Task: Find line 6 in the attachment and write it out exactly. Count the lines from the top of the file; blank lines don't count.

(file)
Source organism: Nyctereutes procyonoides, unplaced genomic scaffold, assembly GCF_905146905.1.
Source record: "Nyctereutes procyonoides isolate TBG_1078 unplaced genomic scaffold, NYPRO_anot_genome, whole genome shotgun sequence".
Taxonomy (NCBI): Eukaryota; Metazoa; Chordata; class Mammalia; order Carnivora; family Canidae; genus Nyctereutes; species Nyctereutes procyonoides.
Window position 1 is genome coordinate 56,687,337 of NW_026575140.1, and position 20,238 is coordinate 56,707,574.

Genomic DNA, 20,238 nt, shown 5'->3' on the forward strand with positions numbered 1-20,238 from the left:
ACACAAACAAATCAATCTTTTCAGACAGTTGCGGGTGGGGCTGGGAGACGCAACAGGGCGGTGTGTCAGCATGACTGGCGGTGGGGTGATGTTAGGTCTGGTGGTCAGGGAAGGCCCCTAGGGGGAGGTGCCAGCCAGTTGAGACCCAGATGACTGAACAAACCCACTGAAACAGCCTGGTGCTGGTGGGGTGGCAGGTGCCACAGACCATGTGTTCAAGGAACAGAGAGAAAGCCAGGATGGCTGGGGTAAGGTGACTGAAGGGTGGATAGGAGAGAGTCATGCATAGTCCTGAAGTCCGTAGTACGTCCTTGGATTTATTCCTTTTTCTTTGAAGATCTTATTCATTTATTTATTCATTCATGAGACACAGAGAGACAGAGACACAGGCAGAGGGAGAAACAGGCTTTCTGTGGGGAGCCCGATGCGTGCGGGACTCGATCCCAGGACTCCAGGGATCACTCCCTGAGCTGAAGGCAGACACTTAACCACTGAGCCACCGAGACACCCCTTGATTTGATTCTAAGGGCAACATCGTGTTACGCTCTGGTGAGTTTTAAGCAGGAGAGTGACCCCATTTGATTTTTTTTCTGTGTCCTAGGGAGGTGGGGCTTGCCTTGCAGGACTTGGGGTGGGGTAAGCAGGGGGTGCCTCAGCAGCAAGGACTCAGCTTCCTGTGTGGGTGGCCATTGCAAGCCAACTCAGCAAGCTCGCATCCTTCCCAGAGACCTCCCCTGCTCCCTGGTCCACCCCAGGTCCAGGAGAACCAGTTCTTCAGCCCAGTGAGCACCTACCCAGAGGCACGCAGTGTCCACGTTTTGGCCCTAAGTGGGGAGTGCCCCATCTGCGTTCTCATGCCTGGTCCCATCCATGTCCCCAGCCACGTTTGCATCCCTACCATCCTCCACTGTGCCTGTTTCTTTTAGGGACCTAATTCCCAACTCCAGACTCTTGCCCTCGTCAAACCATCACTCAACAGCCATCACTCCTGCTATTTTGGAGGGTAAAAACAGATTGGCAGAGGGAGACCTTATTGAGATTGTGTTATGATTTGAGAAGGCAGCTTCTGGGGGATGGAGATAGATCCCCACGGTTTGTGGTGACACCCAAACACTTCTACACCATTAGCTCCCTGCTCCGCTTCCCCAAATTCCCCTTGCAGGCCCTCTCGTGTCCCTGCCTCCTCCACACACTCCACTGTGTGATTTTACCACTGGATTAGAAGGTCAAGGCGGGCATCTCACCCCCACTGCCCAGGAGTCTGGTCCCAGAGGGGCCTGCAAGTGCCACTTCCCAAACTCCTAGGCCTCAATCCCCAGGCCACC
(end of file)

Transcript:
ACACAAACAAATCAATCTTTTCAGACAGTTGCGGGTGGGGCTGGGAGACGCAACAGGGCGGTGTGTCAGCATGACTGGCGGTGGGGTGATGTTAGGTCTGGTGGTCAGGGAAGGCCCCTAGGGGGAGGTGCCAGCCAGTTGAGACCCAGATGACTGAACAAACCCACTGAAACAGCCTGGTGCTGGTGGGGTGGCAGGTGCCACAGACCATGTGTTCAAGGAACAGAGAGAAAGCCAGGATGGCTGGGGTAAGGTGACTGAAGGGTGGATAGGAGAGAGTCATGCATAGTCCTGAAGTCCGTAGTACGTCCTTGGATTTATTCCTTTTTCTTTGAAGATCTTATTCATTTATTTATTCATTCATGAGACACAGAGAGACAGAGACACAGGCAGAGGGAGAAACAGGCTTTCTGTGGGGAGCCCGATGCGTGCGGGACTCGATCCCAGGACTCCAGGGATCACTCCCTGAGCTGAAGGCAGACACTTAACCACTGAGCCACCGAGACACCCCTTGATTTGATTCTAAGGGCAACATCGTGTTACGCTCTGGTGAGTTTTAAGCAGGAGAGTGACCCCATTTGATTTTTTTTCTGTGTCCTAGGGAGGTGGGGCTTGCCTTGCAGGACTTGGGGTGGGGTAAGCAGGGGGTGCCTCAGCAGCAAGGACTCAGCTTCCTGTGTGGGTGGCCATTGCAAGCCAACTCAGCAAGCTCGCATCCTTCCCAGAGACCTCCCCTGCTCCCTGGTCCACCCCAGGTCCAGGAGAACCAGTTCTTCAGCCCAGTGAGCACCTACCCAGAGGCACGCAGTGTCCACGTTTTGGCCCTAAGTGGGGAGTGCCCCATCTGCGTTCTCATGCCTGGTCCCATCCATGTCCCCAGCCACGTTTGCATCCCTACCATCCTCCACTGTGCCTGTTTCTTTTAGGGACCTAATTCCCAACTCCAGACTCTTGCCCTCGTCAAACCATCACTCAACAGCCATCACTCCTGCTATTTTGGAGGGTAAAAACAGATTGGCAGAGGGAGACCTTATTGAGATTGTGTTATGATTTGAGAAGGCAGCTTCTGGGGGATGGAGATAGATCCCCACGGTTTGTGGTGACACCCAAACACTTCTACACCATTAGCTCCCTGCTCCGCTTCCCCAAATTCCCCTTGCAGGCCCTCTCGTGTCCCTGCCTCCTCCACACACTCCACTGTGTGATTTTACCACTGGATTAGAAGGTCAAGGCGGGCATCTCACCCCCACTGCCCAGGAGTCTGGTCCCAGAGGGGCCTGCAAGTGCCACTTCCCAAACTCCTAGGCCTCAATCCCCAGGCCACC